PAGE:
Futurists have been playing around with the people-pipe idea forever. Anyone out there old enough to remember the Jetsons? The facts on the ground are, however, that physical pipe for humans isn’t really the most practical way to go. It’s too large, and a main point of piping is to economically extend the reach of a resource into all required areas. So the challenge is, then, to devise a system that can move people as though they are being piped, yet be small and flexible enough to be easily extendable into a large network, the way other ”piped” resources are.
Before going any farther, one interesting point about moving people. Oddly, we have little knowledge of how fast this can actually be done. Those familiar with the designs in these pages know that the PRT vehicles herein are specifically designed to eliminate sideways and front-to-back G-forces. For example, a passenger’s beverage, set down, will not spill, much like a bucket of water tied to a rope can be swung in circles, even up-side-down, without spilling a drop. This is contrary to (and better than) our finest, most advanced vehicles, be they luxury cars or fighter jets. There are, however, unavoidable variations in ordinary, vertically oriented gravity and these can cause discomfort. I recall that when I was a child, elevators would give me that weird feeling in the gut. I’m not sure, but I suspect that, over time, the acceleration/deceleration control in elevators has been greatly improved - carefully calibrated to make the effect almost unnoticeable while getting you to your floor just as fast or faster. In any case, doing this in 3D is a brand new field. Nobody has actually tried moving people from here to there as fast as possible, without making them feel yanked around. I predict that the combination of simulated free-hanging and precisely calibrated acceleration and deceleration will prove to be surprisingly effective in “piping people” comfortably. PRT has historically been assumed to have vehicles all moving at the same speed. It was a matter of control. These days, and even more so in the future, PRT vehicles may be programmed to act more autonomously - to be opportunistic - to go as fast as passenger comfort will allow. After all, that is what would happen in fluid dynamics. The Bernoulli principle applied to transit!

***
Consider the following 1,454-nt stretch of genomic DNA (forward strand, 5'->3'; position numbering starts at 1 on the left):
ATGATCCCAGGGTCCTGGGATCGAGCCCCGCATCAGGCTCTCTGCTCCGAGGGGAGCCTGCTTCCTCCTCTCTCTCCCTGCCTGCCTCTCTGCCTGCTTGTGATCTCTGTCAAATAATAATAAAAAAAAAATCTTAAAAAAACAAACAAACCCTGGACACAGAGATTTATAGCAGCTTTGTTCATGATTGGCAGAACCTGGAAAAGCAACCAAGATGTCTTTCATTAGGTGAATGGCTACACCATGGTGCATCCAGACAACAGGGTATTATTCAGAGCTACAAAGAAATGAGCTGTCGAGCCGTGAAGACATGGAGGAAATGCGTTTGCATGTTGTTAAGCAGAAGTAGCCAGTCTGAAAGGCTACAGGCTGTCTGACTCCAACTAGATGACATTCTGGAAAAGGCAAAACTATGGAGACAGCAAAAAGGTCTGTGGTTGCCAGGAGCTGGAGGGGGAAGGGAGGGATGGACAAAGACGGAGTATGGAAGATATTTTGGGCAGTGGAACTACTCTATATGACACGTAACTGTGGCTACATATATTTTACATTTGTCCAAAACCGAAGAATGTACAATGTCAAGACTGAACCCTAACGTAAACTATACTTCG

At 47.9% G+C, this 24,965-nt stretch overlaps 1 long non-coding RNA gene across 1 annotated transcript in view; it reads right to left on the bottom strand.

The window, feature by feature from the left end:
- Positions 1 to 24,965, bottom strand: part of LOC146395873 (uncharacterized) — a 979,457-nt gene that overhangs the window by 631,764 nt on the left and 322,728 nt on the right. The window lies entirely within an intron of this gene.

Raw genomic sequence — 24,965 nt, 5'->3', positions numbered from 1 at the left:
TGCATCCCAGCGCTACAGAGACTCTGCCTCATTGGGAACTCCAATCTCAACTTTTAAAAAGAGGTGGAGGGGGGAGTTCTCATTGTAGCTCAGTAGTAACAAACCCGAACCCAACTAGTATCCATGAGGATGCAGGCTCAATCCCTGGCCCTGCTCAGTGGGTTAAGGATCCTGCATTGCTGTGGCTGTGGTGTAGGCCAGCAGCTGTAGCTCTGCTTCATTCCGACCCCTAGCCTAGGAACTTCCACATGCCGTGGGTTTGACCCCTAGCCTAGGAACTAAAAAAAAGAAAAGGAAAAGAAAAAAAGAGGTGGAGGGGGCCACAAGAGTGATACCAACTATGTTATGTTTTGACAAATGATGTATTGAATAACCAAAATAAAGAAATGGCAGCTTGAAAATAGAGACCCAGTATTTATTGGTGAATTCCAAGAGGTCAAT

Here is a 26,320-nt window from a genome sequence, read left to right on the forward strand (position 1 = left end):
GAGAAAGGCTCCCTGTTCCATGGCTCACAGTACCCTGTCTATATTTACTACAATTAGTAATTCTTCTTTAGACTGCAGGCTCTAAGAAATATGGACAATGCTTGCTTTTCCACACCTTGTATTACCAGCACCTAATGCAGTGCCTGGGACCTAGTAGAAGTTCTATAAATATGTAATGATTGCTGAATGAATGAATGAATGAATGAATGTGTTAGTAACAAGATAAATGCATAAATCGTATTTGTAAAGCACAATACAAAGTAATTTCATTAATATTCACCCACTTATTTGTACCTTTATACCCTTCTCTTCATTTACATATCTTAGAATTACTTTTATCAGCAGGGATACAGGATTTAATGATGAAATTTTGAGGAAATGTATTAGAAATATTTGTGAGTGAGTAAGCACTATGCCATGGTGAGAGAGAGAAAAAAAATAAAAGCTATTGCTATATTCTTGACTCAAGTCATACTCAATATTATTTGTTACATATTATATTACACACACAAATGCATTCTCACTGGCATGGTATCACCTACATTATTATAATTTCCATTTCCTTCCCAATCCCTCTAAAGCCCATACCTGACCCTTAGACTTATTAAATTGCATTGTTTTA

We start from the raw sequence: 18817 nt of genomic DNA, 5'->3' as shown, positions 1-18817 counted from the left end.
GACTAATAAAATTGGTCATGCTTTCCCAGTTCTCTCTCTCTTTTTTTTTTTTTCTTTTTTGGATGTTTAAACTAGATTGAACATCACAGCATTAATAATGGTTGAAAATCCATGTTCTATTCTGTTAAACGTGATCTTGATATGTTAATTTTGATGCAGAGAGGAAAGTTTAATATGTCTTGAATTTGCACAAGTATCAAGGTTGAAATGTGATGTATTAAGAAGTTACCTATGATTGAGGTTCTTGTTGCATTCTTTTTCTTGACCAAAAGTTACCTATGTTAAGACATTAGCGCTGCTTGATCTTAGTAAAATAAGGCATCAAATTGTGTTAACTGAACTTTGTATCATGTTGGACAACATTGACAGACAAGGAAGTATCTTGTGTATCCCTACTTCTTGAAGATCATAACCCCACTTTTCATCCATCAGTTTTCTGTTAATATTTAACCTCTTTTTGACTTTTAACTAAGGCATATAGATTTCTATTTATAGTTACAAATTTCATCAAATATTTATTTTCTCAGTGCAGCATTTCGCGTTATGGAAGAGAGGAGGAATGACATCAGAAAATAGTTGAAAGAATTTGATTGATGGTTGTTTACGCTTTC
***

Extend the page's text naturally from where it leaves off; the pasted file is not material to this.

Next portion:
There is a lot more to say on this subject, such as the possible dizzying effect of looking out the windows, but that is for a different post. Let’s get back to designing the “pipe”.
So what is the most minimalistic form factor that can hold a vehicle the way pipe walls hold in liquid? In theory, a simple pair of rails is all that it takes. Anyone who has seen a rollercoaster in action can attest to the fact that two rails can rapidly direct and redirect people through 3D space. (Remember, rollercoasters are purposely designed to throw you around, so I sort of hate to use them as an example) Anyway, though, it shows that two rails will work.
The notion of only two rails is a bit deceptive, however. The fact is that holding those two rails in proper orientation requires the lion’s share of the structure. So in actuality, it really doesn’t matter. Two, three, five rails or more…what matters is the overall weight vs. the span vs. factors like ease of construction and material cost. The big question for track designers becomes the tradeoff between many closely spaced supports vs. fewer, but with more massive and costly beams or trusses instead.